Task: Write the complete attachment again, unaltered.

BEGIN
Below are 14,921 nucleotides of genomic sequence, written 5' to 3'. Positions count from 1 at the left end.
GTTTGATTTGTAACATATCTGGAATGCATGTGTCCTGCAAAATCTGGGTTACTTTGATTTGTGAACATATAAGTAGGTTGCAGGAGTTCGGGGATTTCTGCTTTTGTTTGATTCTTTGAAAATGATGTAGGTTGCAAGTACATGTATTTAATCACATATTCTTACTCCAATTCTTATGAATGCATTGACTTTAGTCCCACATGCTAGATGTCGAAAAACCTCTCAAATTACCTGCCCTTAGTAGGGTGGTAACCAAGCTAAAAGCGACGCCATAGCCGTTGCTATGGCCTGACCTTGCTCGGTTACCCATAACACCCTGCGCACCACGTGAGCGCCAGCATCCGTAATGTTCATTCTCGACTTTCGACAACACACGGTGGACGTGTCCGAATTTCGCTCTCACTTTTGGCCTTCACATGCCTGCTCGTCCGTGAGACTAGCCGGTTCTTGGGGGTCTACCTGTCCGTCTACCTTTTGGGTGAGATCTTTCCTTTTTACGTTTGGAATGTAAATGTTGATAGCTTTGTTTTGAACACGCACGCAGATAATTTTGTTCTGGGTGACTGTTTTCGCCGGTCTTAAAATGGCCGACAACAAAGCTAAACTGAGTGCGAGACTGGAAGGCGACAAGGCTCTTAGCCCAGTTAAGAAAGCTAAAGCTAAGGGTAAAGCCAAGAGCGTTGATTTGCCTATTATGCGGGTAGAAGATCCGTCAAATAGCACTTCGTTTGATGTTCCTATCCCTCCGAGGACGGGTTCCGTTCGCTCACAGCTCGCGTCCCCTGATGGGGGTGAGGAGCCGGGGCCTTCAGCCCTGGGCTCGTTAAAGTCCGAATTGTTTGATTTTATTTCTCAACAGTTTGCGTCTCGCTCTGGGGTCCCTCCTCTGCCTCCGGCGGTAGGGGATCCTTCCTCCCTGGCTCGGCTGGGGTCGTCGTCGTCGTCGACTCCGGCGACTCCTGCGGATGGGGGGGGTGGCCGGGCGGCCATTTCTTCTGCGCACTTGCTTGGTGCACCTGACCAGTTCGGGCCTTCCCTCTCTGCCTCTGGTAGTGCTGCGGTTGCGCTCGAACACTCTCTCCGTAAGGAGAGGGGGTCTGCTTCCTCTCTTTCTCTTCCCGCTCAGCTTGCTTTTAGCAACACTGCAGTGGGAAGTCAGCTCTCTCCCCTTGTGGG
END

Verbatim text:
Below are 14,921 nucleotides of genomic sequence, written 5' to 3'. Positions count from 1 at the left end.
GTTTGATTTGTAACATATCTGGAATGCATGTGTCCTGCAAAATCTGGGTTACTTTGATTTGTGAACATATAAGTAGGTTGCAGGAGTTCGGGGATTTCTGCTTTTGTTTGATTCTTTGAAAATGATGTAGGTTGCAAGTACATGTATTTAATCACATATTCTTACTCCAATTCTTATGAATGCATTGACTTTAGTCCCACATGCTAGATGTCGAAAAACCTCTCAAATTACCTGCCCTTAGTAGGGTGGTAACCAAGCTAAAAGCGACGCCATAGCCGTTGCTATGGCCTGACCTTGCTCGGTTACCCATAACACCCTGCGCACCACGTGAGCGCCAGCATCCGTAATGTTCATTCTCGACTTTCGACAACACACGGTGGACGTGTCCGAATTTCGCTCTCACTTTTGGCCTTCACATGCCTGCTCGTCCGTGAGACTAGCCGGTTCTTGGGGGTCTACCTGTCCGTCTACCTTTTGGGTGAGATCTTTCCTTTTTACGTTTGGAATGTAAATGTTGATAGCTTTGTTTTGAACACGCACGCAGATAATTTTGTTCTGGGTGACTGTTTTCGCCGGTCTTAAAATGGCCGACAACAAAGCTAAACTGAGTGCGAGACTGGAAGGCGACAAGGCTCTTAGCCCAGTTAAGAAAGCTAAAGCTAAGGGTAAAGCCAAGAGCGTTGATTTGCCTATTATGCGGGTAGAAGATCCGTCAAATAGCACTTCGTTTGATGTTCCTATCCCTCCGAGGACGGGTTCCGTTCGCTCACAGCTCGCGTCCCCTGATGGGGGTGAGGAGCCGGGGCCTTCAGCCCTGGGCTCGTTAAAGTCCGAATTGTTTGATTTTATTTCTCAACAGTTTGCGTCTCGCTCTGGGGTCCCTCCTCTGCCTCCGGCGGTAGGGGATCCTTCCTCCCTGGCTCGGCTGGGGTCGTCGTCGTCGTCGACTCCGGCGACTCCTGCGGATGGGGGGGGTGGCCGGGCGGCCATTTCTTCTGCGCACTTGCTTGGTGCACCTGACCAGTTCGGGCCTTCCCTCTCTGCCTCTGGTAGTGCTGCGGTTGCGCTCGAACACTCTCTCCGTAAGGAGAGGGGGTCTGCTTCCTCTCTTTCTCTTCCCGCTCAGCTTGCTTTTAGCAACACTGCAGTGGGAAGTCAGCTCTCTCCCCTTGTGGG